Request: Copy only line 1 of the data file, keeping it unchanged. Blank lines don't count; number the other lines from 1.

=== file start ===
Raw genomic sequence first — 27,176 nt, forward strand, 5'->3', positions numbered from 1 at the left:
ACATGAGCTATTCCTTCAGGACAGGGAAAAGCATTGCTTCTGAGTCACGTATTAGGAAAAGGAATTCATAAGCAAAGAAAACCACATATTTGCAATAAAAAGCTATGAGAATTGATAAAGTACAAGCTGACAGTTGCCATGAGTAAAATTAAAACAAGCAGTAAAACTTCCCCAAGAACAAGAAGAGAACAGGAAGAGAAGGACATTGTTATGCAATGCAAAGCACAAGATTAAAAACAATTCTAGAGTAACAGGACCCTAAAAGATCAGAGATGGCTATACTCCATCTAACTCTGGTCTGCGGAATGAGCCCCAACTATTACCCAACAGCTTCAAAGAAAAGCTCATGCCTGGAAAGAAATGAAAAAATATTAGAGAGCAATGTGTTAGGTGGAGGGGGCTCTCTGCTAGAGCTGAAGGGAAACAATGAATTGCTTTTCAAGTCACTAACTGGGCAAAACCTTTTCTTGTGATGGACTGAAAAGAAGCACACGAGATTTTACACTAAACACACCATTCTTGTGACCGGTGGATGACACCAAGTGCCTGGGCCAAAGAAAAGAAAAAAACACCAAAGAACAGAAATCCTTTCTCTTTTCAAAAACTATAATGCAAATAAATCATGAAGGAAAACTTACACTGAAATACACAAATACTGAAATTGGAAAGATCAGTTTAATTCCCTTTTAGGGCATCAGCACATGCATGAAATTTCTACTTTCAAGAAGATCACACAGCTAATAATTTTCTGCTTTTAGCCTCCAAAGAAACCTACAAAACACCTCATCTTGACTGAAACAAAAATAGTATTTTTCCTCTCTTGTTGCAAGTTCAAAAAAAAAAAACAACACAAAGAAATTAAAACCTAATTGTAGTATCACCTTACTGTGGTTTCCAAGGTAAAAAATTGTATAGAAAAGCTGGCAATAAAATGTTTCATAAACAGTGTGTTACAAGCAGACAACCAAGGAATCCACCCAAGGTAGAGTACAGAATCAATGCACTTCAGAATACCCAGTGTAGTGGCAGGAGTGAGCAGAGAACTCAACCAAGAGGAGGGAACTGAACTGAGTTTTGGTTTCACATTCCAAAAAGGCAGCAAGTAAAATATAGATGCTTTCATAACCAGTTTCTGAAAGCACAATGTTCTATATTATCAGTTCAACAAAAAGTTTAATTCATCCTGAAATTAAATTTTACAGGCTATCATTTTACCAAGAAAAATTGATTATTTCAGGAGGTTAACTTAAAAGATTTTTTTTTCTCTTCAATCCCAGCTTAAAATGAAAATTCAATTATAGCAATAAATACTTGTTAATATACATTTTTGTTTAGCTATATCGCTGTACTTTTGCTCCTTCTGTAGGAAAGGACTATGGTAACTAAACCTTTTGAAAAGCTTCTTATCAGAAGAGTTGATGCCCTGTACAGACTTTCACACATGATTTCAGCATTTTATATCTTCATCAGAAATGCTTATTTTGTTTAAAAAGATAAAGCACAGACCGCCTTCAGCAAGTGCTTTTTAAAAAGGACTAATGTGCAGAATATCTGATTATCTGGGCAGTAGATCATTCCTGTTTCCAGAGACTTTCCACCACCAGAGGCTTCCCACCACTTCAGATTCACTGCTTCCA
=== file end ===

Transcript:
Raw genomic sequence first — 27,176 nt, forward strand, 5'->3', positions numbered from 1 at the left: